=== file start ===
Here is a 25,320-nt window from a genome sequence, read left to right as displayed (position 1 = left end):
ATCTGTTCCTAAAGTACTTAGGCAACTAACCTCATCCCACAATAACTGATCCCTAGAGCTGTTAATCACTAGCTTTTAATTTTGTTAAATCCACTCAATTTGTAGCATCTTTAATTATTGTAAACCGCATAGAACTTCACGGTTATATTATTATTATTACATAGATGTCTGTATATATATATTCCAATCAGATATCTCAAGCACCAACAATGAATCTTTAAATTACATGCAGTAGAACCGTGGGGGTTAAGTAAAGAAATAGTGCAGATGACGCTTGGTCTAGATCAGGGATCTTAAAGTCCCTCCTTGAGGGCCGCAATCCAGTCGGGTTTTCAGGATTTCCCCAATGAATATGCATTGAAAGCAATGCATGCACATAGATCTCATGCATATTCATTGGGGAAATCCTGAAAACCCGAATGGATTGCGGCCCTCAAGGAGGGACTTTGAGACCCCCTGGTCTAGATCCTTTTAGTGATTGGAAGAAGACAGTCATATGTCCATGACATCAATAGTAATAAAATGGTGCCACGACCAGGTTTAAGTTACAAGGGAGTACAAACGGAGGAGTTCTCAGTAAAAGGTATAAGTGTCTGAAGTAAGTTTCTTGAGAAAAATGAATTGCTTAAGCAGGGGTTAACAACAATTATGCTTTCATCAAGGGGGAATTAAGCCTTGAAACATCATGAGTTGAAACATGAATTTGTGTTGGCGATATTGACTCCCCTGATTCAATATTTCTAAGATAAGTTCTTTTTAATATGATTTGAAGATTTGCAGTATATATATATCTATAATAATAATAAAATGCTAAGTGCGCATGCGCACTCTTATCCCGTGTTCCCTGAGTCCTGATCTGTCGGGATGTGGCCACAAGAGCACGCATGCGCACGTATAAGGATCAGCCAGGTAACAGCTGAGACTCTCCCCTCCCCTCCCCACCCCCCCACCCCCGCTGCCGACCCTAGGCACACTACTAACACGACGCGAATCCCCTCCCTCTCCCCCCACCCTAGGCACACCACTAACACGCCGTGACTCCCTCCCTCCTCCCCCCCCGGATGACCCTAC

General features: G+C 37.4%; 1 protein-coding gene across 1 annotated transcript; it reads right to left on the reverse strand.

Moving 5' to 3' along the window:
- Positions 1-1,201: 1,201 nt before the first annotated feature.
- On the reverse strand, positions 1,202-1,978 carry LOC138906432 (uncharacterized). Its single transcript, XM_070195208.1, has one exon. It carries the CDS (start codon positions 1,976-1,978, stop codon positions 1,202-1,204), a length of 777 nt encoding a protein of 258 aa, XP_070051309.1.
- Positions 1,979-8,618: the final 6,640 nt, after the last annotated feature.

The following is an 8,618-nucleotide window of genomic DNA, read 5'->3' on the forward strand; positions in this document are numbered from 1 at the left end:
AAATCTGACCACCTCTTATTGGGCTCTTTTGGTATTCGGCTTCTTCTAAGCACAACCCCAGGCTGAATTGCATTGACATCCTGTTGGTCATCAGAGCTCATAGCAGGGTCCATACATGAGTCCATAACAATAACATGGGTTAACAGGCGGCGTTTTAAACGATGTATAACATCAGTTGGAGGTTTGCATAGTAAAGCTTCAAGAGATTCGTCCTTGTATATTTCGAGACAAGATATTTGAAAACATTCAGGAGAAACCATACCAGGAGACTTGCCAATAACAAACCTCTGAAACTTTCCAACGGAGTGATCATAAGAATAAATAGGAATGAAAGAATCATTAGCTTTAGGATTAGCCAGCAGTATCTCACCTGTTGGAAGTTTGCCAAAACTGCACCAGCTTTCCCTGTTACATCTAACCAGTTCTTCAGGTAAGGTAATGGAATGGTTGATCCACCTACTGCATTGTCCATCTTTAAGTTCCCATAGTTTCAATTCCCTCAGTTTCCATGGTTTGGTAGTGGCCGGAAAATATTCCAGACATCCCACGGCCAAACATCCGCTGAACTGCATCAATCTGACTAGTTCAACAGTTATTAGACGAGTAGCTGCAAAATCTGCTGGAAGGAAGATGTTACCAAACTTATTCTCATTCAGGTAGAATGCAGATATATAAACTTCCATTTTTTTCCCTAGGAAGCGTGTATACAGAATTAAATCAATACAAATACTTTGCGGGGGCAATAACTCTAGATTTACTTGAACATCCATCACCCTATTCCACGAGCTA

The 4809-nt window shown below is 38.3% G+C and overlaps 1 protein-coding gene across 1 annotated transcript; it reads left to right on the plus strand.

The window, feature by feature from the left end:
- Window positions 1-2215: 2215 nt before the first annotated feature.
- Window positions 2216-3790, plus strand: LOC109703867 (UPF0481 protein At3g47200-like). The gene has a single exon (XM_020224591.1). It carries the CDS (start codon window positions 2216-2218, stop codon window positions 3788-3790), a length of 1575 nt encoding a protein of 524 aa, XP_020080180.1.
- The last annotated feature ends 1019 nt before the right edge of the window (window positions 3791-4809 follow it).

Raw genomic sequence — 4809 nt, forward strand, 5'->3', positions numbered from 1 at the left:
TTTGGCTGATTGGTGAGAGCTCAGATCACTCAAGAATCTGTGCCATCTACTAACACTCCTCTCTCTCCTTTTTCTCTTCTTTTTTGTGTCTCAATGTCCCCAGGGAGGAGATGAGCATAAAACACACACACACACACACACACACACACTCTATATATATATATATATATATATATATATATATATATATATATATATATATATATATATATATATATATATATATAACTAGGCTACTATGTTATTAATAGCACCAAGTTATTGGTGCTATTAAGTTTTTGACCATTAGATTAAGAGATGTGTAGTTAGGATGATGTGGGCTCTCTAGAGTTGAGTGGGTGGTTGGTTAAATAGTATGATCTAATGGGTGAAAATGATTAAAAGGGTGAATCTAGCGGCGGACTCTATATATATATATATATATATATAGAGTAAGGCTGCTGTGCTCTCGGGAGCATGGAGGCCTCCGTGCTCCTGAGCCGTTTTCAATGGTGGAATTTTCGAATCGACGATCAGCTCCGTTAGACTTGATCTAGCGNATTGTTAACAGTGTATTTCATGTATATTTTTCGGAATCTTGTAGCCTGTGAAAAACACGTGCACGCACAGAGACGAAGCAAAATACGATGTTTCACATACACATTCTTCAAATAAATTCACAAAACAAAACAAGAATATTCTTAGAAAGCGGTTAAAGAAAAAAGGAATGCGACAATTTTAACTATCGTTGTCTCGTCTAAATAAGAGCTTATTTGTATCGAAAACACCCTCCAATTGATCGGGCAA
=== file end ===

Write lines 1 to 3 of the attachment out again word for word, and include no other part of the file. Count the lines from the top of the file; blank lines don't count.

Here is a 25,320-nt window from a genome sequence, read left to right as displayed (position 1 = left end):
ATCTGTTCCTAAAGTACTTAGGCAACTAACCTCATCCCACAATAACTGATCCCTAGAGCTGTTAATCACTAGCTTTTAATTTTGTTAAATCCACTCAATTTGTAGCATCTTTAATTATTGTAAACCGCATAGAACTTCACGGTTATATTATTATTATTACATAGATGTCTGTATATATATATTCCAATCAGATATCTCAAGCACCAACAATGAATCTTTAAATTACATGCAGTAGAACCGTGGGGGTTAAGTAAAGAAATAGTGCAGATGACGCTTGGTCTAGATCAGGGATCTTAAAGTCCCTCCTTGAGGGCCGCAATCCAGTCGGGTTTTCAGGATTTCCCCAATGAATATGCATTGAAAGCAATGCATGCACATAGATCTCATGCATATTCATTGGGGAAATCCTGAAAACCCGAATGGATTGCGGCCCTCAAGGAGGGACTTTGAGACCCCCTGGTCTAGATCCTTTTAGTGATTGGAAGAAGACAGTCATATGTCCATGACATCAATAGTAATAAAATGGTGCCACGACCAGGTTTAAGTTACAAGGGAGTACAAACGGAGGAGTTCTCAGTAAAAGGTATAAGTGTCTGAAGTAAGTTTCTTGAGAAAAATGAATTGCTTAAGCAGGGGTTAACAACAATTATGCTTTCATCAAGGGGGAATTAAGCCTTGAAACATCATGAGTTGAAACATGAATTTGTGTTGGCGATATTGACTCCCCTGATTCAATATTTCTAAGATAAGTTCTTTTTAATATGATTTGAAGATTTGCAGTATATATATATCTATAATAATAATAAAATGCTAAGTGCGCATGCGCACTCTTATCCCGTGTTCCCTGAGTCCTGATCTGTCGGGATGTGGCCACAAGAGCACGCATGCGCACGTATAAGGATCAGCCAGGTAACAGCTGAGACTCTCCCCTCCCCTCCCCACCCCCCCACCCCCGCTGCCGACCCTAGGCACACTACTAACACGACGCGAATCCCCTCCCTCTCCCCCCACCCTAGGCACACCACTAACACGCCGTGACTCCCTCCCTCCTCCCCCCCCGGATGACCCTAC

General features: G+C 37.4%; 1 protein-coding gene across 1 annotated transcript; it reads right to left on the reverse strand.